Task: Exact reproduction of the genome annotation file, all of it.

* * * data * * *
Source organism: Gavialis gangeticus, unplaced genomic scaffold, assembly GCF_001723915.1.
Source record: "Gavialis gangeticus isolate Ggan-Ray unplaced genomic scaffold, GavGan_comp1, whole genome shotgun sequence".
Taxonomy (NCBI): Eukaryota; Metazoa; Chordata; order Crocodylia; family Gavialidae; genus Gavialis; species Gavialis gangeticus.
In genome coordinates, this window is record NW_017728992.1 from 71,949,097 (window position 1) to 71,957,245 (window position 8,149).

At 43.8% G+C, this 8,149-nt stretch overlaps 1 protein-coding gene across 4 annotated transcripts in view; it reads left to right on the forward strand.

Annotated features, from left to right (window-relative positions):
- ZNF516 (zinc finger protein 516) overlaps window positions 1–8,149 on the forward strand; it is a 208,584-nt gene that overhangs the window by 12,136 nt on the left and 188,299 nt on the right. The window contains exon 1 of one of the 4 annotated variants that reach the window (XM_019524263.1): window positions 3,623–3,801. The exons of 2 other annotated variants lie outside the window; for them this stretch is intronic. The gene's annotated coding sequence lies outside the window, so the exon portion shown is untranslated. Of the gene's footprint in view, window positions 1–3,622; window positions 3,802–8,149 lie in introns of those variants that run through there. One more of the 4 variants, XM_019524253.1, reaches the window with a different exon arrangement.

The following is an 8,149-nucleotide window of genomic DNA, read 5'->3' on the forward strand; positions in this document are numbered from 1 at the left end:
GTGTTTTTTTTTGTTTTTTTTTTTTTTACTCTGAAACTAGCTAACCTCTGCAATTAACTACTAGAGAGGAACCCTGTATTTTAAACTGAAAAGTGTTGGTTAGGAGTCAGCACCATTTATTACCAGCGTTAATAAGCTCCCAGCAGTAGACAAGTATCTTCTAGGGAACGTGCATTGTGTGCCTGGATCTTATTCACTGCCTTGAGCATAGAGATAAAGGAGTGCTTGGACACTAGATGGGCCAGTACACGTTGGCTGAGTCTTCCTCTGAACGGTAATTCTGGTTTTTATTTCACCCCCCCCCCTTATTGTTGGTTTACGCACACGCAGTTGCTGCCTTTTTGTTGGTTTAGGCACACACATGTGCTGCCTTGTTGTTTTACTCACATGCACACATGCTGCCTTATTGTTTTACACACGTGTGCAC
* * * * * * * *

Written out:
Source organism: Gavialis gangeticus, unplaced genomic scaffold, assembly GCF_001723915.1.
Source record: "Gavialis gangeticus isolate Ggan-Ray unplaced genomic scaffold, GavGan_comp1, whole genome shotgun sequence".
Taxonomy (NCBI): Eukaryota; Metazoa; Chordata; order Crocodylia; family Gavialidae; genus Gavialis; species Gavialis gangeticus.
In genome coordinates, this window is record NW_017728992.1 from 71,949,097 (window position 1) to 71,957,245 (window position 8,149).

At 43.8% G+C, this 8,149-nt stretch overlaps 1 protein-coding gene across 4 annotated transcripts in view; it reads left to right on the forward strand.

Annotated features, from left to right (window-relative positions):
- ZNF516 (zinc finger protein 516) overlaps window positions 1–8,149 on the forward strand; it is a 208,584-nt gene that overhangs the window by 12,136 nt on the left and 188,299 nt on the right. The window contains exon 1 of one of the 4 annotated variants that reach the window (XM_019524263.1): window positions 3,623–3,801. The exons of 2 other annotated variants lie outside the window; for them this stretch is intronic. The gene's annotated coding sequence lies outside the window, so the exon portion shown is untranslated. Of the gene's footprint in view, window positions 1–3,622; window positions 3,802–8,149 lie in introns of those variants that run through there. One more of the 4 variants, XM_019524253.1, reaches the window with a different exon arrangement.

The following is an 8,149-nucleotide window of genomic DNA, read 5'->3' on the forward strand; positions in this document are numbered from 1 at the left end:
GTGTTTTTTTTTGTTTTTTTTTTTTTTACTCTGAAACTAGCTAACCTCTGCAATTAACTACTAGAGAGGAACCCTGTATTTTAAACTGAAAAGTGTTGGTTAGGAGTCAGCACCATTTATTACCAGCGTTAATAAGCTCCCAGCAGTAGACAAGTATCTTCTAGGGAACGTGCATTGTGTGCCTGGATCTTATTCACTGCCTTGAGCATAGAGATAAAGGAGTGCTTGGACACTAGATGGGCCAGTACACGTTGGCTGAGTCTTCCTCTGAACGGTAATTCTGGTTTTTATTTCACCCCCCCCCCTTATTGTTGGTTTACGCACACGCAGTTGCTGCCTTTTTGTTGGTTTAGGCACACACATGTGCTGCCTTGTTGTTTTACTCACATGCACACATGCTGCCTTATTGTTTTACACACGTGTGCAC